Something I have really enjoyed is reading through and meditating on the Psalms. I read a psalm then think about one aspect of it, maybe one verse, maybe one concept. I usually write down some notes because that helps me think. I try to consider the verse/concept from several different points of view then think about how to apply it to my life. Longer psalms get broken up over several days. I generally finish with a short time of prayer which may be about applying the verse/concept to my life and may be about whatever is burdening my heart and mind that day. This whole exercise takes me 20 minutes a day.
posted by eleslie at 6:42 AM on November 7, 2016


Great answers here. I'm a lifelong Christian, but struggle with "quiet time." Most people I know have a bible reading plan, a daily devotional book to work through, a regular prayer list, things like that. I tend to be a "enjoy life as you go along" type, and have little conversations with God in my head/heart throughout the day, even if it's just to say "thanks." That said, two of my favorite structured devotionals are Morning and Evening by Charles Spurgeon, and Amazing Grace, a year's worth of hymns with their full text, scripture references and history.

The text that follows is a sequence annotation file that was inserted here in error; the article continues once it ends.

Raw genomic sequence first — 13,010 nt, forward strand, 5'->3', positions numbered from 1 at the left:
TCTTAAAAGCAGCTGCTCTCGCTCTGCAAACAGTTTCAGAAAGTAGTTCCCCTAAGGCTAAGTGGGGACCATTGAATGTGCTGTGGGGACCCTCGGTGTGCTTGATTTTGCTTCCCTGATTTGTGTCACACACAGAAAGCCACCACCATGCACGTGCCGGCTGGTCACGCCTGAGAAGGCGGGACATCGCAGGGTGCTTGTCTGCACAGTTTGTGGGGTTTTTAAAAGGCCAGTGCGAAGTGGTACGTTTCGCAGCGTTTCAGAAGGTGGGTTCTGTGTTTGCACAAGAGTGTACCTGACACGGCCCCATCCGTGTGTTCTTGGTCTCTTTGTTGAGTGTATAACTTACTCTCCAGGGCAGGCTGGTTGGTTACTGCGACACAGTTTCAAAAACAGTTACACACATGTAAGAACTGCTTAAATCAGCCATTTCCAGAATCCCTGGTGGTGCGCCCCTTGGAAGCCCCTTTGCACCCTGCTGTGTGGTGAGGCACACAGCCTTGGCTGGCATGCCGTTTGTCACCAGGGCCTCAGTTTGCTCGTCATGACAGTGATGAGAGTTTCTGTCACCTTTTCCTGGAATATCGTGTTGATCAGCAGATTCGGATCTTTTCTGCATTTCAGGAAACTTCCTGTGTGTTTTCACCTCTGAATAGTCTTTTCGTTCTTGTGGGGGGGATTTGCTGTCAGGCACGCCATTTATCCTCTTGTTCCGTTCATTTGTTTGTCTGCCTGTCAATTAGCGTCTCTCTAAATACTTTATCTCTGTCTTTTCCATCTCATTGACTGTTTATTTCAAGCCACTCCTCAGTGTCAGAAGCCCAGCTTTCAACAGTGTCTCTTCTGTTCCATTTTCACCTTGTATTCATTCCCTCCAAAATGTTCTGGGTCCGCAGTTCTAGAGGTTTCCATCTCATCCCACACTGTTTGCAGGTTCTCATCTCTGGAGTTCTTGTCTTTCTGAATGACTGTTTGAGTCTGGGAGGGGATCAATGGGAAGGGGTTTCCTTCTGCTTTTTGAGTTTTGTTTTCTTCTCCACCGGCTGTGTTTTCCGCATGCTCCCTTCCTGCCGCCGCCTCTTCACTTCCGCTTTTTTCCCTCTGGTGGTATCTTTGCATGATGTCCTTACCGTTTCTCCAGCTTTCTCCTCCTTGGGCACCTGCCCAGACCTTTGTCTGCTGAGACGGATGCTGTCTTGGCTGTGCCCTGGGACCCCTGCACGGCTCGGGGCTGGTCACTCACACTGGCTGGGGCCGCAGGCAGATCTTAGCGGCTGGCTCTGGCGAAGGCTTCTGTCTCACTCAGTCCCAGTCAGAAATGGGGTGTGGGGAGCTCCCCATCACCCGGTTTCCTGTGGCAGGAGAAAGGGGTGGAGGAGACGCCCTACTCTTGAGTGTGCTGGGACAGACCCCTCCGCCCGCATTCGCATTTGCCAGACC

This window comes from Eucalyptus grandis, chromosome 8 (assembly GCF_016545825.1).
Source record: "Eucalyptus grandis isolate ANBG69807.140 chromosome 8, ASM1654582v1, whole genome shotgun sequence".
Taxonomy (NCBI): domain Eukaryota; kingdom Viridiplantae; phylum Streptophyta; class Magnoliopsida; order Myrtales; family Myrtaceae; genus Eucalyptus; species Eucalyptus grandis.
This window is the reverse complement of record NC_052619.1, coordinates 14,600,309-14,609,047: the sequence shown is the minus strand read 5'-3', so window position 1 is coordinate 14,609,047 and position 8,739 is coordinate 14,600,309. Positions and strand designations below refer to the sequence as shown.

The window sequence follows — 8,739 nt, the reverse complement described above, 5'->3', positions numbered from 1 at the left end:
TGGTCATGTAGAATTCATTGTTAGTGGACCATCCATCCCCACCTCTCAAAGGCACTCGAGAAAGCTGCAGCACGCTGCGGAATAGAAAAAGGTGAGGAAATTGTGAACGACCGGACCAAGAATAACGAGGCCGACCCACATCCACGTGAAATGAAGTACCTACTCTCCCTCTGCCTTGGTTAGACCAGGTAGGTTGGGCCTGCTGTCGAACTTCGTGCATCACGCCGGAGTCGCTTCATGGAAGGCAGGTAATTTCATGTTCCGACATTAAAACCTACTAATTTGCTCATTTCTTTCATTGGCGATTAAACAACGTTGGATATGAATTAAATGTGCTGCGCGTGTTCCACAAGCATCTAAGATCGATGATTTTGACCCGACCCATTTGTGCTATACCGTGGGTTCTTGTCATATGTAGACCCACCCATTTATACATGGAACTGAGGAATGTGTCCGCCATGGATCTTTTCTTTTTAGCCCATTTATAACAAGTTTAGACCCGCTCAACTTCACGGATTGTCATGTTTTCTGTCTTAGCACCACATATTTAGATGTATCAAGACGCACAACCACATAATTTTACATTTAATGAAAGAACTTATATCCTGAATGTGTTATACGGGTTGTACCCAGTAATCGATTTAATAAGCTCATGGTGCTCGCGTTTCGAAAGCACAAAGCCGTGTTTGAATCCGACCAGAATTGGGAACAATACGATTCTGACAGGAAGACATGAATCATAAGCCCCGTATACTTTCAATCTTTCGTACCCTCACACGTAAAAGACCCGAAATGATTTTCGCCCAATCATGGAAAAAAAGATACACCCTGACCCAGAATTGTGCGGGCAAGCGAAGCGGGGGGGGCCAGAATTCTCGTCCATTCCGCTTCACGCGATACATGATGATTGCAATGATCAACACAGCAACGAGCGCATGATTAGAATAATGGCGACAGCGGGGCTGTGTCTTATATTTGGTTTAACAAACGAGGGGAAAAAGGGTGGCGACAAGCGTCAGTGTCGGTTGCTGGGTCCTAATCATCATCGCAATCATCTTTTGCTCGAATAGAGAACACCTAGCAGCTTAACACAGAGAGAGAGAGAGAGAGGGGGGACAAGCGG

posted by jhope71 at 6:52 AM on November 7, 2016 [1 favorite]


I recently prayed a Novena for All Souls Day. I said the prayer and then spent some time meditating on loved ones who have passed away, especially my grandmother, who died this summer. Novenas are typically prayed for nine days, though there is a 54 day Rosary Novena. For some of them, you say the same prayer each day; for others there are different prayers each day. It can be really helpful for focusing your thoughts and meditating on a particular theme. Even if your version of Christianity doesn't pray novenas, you could select a particular prayer or group of prayers to make the focus of your quiet time.
posted by carrioncomfort at 7:58 AM on November 7, 2016